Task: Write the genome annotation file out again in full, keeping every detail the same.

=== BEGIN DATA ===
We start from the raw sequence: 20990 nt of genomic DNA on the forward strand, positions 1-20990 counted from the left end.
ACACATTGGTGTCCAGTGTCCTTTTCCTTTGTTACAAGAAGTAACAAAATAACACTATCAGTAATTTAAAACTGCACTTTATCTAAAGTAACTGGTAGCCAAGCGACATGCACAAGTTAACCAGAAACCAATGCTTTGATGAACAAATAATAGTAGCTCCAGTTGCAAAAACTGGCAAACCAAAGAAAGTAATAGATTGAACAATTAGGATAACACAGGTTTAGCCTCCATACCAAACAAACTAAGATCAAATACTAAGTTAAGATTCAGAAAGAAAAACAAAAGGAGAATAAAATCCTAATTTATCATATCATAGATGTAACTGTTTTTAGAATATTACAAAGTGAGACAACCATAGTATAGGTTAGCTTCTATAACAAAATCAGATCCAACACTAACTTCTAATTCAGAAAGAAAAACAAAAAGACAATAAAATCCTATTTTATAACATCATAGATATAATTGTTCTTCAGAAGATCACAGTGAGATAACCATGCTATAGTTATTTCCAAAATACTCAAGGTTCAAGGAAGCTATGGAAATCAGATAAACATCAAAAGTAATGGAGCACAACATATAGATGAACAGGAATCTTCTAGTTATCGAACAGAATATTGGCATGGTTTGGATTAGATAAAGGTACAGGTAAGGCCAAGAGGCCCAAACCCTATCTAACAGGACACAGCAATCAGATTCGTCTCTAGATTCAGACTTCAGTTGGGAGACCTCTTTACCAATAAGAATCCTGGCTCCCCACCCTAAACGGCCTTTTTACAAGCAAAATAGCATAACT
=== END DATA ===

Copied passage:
We start from the raw sequence: 20990 nt of genomic DNA on the forward strand, positions 1-20990 counted from the left end.
ACACATTGGTGTCCAGTGTCCTTTTCCTTTGTTACAAGAAGTAACAAAATAACACTATCAGTAATTTAAAACTGCACTTTATCTAAAGTAACTGGTAGCCAAGCGACATGCACAAGTTAACCAGAAACCAATGCTTTGATGAACAAATAATAGTAGCTCCAGTTGCAAAAACTGGCAAACCAAAGAAAGTAATAGATTGAACAATTAGGATAACACAGGTTTAGCCTCCATACCAAACAAACTAAGATCAAATACTAAGTTAAGATTCAGAAAGAAAAACAAAAGGAGAATAAAATCCTAATTTATCATATCATAGATGTAACTGTTTTTAGAATATTACAAAGTGAGACAACCATAGTATAGGTTAGCTTCTATAACAAAATCAGATCCAACACTAACTTCTAATTCAGAAAGAAAAACAAAAAGACAATAAAATCCTATTTTATAACATCATAGATATAATTGTTCTTCAGAAGATCACAGTGAGATAACCATGCTATAGTTATTTCCAAAATACTCAAGGTTCAAGGAAGCTATGGAAATCAGATAAACATCAAAAGTAATGGAGCACAACATATAGATGAACAGGAATCTTCTAGTTATCGAACAGAATATTGGCATGGTTTGGATTAGATAAAGGTACAGGTAAGGCCAAGAGGCCCAAACCCTATCTAACAGGACACAGCAATCAGATTCGTCTCTAGATTCAGACTTCAGTTGGGAGACCTCTTTACCAATAAGAATCCTGGCTCCCCACCCTAAACGGCCTTTTTACAAGCAAAATAGCATAACT